Chiari Online Support Group

Tired of being bored


#1

I used to be so active I was a firefighter and did water rescue as well as fire police I loved going on a motorcycle ride with my husband dancing and playing with my grandkids. Now I can’t do any of it just trying to walk thru a grocery store is tiresome. There are times I feel like more of a burden then a wife, mother and grandmother. I allow myself one hour a night to cry and feel bad for myself but lately it’s been harder to keep it to that time limit. How do you all deal with the things you can no longer do?


#2

Ouch, that touched a raw nerve in me.
Personally I have lost so much due to this journey and I HATE IT. I have rebelled against the reality of it all, pushing myself past my new (or lack of) abilities, not wanting to accept any of it. In doing so I’ve done myself more harm than good but it has gotten to a point where I really have no choice in the matter. I can keep ignoring this awful reality or ‘try’ to accept and move on. I say ‘try’ because some days that acceptance is easier than others. The reality is right there in front of me, it can’t be totally ignored, but for some pigheaded (male) reason I still attempt to push on through only to pay for it later. Others on these boards talk of acceptance and for a long time, years, I could not or would not accept. For me acceptance was like defeat and I do not like being defeated, but I had to move on. I don’t know who originally made this statement but it was said to me “If we keep looking backwards, we fall over the things right in front of us” and if I continually keep looking back at what I have lost, I’ll miss out on the joys that life presents each day.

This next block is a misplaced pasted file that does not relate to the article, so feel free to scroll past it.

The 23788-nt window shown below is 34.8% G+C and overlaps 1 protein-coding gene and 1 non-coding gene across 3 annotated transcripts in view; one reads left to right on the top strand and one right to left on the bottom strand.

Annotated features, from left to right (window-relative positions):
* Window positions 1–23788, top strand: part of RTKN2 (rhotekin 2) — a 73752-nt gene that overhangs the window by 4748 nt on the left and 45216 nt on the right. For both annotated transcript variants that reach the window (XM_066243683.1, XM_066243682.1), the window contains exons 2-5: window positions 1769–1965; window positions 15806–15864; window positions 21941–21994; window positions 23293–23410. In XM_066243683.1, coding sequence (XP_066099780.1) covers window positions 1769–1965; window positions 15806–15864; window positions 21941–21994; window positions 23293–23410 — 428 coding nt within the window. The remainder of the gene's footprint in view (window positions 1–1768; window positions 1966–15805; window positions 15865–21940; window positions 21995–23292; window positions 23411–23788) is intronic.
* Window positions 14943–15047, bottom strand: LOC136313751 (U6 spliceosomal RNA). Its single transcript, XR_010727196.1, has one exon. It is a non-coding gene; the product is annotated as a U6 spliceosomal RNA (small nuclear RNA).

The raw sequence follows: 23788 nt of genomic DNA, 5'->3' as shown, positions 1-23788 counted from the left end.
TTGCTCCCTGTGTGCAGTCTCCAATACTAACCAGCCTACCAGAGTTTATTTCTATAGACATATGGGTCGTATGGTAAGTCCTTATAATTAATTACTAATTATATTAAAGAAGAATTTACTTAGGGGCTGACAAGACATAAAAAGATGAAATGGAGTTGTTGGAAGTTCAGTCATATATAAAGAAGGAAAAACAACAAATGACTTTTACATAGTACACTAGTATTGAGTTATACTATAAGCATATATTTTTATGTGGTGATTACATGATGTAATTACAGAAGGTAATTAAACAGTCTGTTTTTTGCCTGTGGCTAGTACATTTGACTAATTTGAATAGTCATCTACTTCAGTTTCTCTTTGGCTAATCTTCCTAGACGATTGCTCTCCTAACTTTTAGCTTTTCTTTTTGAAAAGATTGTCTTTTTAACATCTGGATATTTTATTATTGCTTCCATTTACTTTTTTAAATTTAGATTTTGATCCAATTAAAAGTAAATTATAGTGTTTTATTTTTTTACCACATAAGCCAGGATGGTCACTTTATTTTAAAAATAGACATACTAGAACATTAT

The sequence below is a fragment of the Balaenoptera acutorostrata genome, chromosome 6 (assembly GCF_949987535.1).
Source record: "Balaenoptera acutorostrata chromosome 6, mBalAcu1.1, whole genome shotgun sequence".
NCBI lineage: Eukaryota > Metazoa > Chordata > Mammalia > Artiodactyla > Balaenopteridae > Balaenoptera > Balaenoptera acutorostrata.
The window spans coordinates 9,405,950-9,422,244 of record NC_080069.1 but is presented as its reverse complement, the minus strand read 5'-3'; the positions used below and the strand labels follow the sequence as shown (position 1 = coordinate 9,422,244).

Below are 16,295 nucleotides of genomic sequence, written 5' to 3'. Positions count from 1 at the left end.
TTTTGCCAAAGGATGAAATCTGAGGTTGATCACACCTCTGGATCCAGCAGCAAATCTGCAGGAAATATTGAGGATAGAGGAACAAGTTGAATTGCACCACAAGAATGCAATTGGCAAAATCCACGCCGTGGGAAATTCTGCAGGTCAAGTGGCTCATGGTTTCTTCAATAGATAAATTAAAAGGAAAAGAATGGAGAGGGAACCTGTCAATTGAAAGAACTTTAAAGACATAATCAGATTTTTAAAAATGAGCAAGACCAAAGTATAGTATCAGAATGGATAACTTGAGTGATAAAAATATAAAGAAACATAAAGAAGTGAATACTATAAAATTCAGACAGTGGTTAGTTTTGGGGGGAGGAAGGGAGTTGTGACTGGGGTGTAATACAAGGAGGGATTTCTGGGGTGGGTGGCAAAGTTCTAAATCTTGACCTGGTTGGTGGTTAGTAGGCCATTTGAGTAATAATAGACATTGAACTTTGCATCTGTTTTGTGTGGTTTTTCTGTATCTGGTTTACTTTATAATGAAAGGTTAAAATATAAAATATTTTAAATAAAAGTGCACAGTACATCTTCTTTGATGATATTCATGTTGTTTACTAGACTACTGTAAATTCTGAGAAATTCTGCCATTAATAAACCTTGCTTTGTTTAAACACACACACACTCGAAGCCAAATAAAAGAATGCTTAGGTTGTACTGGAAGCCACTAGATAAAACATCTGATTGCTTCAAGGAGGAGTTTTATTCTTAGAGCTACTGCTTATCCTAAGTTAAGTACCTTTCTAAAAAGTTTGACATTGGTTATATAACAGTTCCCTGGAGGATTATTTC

Dealing with all of this is no walk in the park for any of us and that ‘acceptance’ bit can be a daily battle, but we really have no choice in the matter, we have to move on somehow and that is NOT easy. Knowing that there are others who are also walking this awful path has made my progression (however slow) easier. We are not alone and having others who understand and comprehend this has been a godsend for me personally. We know what it is like because we live it each and everyday.
So don’t be a stranger, come talk to us, we are all here for each other.

Merl from the Moderator Support Team


#3

Kszabara, maybe you need to give yourself more than a hour a day. Maybe it’s time to give yourself a weekend (or something like that) to feel terrible about what has happened to you.

Part of having a chronic condition is grieving for the life you left behind.

As a random example, I’ve had migraines for 30 years, nerve damage/pain in my face for 12 years, lymph edema in my left arm for 3 years (so I can’t lift anything with that arm) and my husband died from cancer 5 years ago at the age of 51. At one point this past spring I was not doing well at all, just down and bored, and hating it. So I made an agreement with myself that as long as I went to work every day and worked all day I could stay in bed with covers over my head the rest of the time for a full week (I’m single). By Thursday I was ready to get up and get on with life. I just needed some time to do nothing but ignore what my life had become.

Now I’m good! Sometimes you just have to unplug and stop trying to be what you were and reset so you can move on.

azurelle


#4

I’m so stubborn, ( I am an Aries) and I too push myself beyond my limits I have overcome breast cancer (will be two yrs clear the end of July) having to depend on others is not one of my strong points. This is a whole new world for me and it’s nice to know I have people out there who understand